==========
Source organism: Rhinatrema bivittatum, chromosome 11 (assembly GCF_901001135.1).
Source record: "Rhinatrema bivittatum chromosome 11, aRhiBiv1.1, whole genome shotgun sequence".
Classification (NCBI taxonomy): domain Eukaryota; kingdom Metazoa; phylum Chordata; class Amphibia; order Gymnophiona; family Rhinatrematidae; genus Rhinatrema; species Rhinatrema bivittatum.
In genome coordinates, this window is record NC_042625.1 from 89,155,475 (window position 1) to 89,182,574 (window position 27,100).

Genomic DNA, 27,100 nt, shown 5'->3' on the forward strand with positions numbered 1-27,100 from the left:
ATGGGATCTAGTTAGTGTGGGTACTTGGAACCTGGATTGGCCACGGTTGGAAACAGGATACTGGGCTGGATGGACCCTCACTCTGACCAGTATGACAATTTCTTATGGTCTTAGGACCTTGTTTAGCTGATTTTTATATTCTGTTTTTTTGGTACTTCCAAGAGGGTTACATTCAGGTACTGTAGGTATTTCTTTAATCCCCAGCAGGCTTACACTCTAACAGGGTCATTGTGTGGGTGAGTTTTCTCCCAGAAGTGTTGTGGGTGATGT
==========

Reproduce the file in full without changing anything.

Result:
Source organism: Rhinatrema bivittatum, chromosome 11 (assembly GCF_901001135.1).
Source record: "Rhinatrema bivittatum chromosome 11, aRhiBiv1.1, whole genome shotgun sequence".
Classification (NCBI taxonomy): domain Eukaryota; kingdom Metazoa; phylum Chordata; class Amphibia; order Gymnophiona; family Rhinatrematidae; genus Rhinatrema; species Rhinatrema bivittatum.
In genome coordinates, this window is record NC_042625.1 from 89,155,475 (window position 1) to 89,182,574 (window position 27,100).

Genomic DNA, 27,100 nt, shown 5'->3' on the forward strand with positions numbered 1-27,100 from the left:
ATGGGATCTAGTTAGTGTGGGTACTTGGAACCTGGATTGGCCACGGTTGGAAACAGGATACTGGGCTGGATGGACCCTCACTCTGACCAGTATGACAATTTCTTATGGTCTTAGGACCTTGTTTAGCTGATTTTTATATTCTGTTTTTTTGGTACTTCCAAGAGGGTTACATTCAGGTACTGTAGGTATTTCTTTAATCCCCAGCAGGCTTACACTCTAACAGGGTCATTGTGTGGGTGAGTTTTCTCCCAGAAGTGTTGTGGGTGATGT